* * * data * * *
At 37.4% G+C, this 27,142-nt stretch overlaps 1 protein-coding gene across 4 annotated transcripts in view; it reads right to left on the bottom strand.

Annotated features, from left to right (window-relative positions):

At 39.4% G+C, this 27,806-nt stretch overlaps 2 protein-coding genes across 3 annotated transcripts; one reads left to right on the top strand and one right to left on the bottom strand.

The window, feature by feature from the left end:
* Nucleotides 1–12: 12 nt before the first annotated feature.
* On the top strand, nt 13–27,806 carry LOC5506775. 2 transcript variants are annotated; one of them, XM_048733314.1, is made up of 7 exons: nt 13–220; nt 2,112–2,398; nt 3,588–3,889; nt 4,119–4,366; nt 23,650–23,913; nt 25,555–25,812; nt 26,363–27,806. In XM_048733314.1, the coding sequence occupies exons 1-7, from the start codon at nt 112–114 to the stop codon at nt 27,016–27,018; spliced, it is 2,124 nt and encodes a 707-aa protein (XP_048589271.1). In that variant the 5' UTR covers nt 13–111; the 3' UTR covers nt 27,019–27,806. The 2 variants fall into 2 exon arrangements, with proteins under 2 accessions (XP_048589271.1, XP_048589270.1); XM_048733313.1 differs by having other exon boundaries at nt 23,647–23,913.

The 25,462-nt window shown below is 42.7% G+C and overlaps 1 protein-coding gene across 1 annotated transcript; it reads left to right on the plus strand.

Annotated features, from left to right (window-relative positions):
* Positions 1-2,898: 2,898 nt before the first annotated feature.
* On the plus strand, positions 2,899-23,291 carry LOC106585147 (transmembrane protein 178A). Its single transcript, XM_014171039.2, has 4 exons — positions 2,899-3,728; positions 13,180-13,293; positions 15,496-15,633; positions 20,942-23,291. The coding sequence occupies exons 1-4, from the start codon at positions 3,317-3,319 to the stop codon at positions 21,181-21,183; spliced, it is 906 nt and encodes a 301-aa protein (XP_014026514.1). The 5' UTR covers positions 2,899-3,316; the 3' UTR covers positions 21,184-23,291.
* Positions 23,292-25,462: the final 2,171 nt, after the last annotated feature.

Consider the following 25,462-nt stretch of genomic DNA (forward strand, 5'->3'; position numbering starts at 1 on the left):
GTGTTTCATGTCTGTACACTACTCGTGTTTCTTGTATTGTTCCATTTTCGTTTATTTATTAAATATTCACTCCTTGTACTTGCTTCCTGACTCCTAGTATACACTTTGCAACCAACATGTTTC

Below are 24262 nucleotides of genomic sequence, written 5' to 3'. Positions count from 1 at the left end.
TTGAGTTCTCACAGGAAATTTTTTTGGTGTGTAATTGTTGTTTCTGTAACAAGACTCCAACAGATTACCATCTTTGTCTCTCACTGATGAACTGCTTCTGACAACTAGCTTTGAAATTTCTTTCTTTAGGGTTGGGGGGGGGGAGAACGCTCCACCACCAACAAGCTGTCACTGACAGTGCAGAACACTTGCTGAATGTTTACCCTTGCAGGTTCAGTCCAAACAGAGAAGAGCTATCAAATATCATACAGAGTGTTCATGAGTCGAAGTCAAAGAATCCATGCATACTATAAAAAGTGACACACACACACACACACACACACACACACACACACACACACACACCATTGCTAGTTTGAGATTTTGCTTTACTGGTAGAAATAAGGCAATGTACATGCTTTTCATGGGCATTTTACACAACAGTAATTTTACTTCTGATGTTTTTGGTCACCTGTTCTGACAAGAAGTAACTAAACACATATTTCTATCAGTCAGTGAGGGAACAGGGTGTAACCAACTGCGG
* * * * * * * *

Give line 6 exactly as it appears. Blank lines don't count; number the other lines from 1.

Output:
* On the top strand, nt 13–27,806 carry LOC5506775. 2 transcript variants are annotated; one of them, XM_048733314.1, is made up of 7 exons: nt 13–220; nt 2,112–2,398; nt 3,588–3,889; nt 4,119–4,366; nt 23,650–23,913; nt 25,555–25,812; nt 26,363–27,806. In XM_048733314.1, the coding sequence occupies exons 1-7, from the start codon at nt 112–114 to the stop codon at nt 27,016–27,018; spliced, it is 2,124 nt and encodes a 707-aa protein (XP_048589271.1). In that variant the 5' UTR covers nt 13–111; the 3' UTR covers nt 27,019–27,806. The 2 variants fall into 2 exon arrangements, with proteins under 2 accessions (XP_048589271.1, XP_048589270.1); XM_048733313.1 differs by having other exon boundaries at nt 23,647–23,913.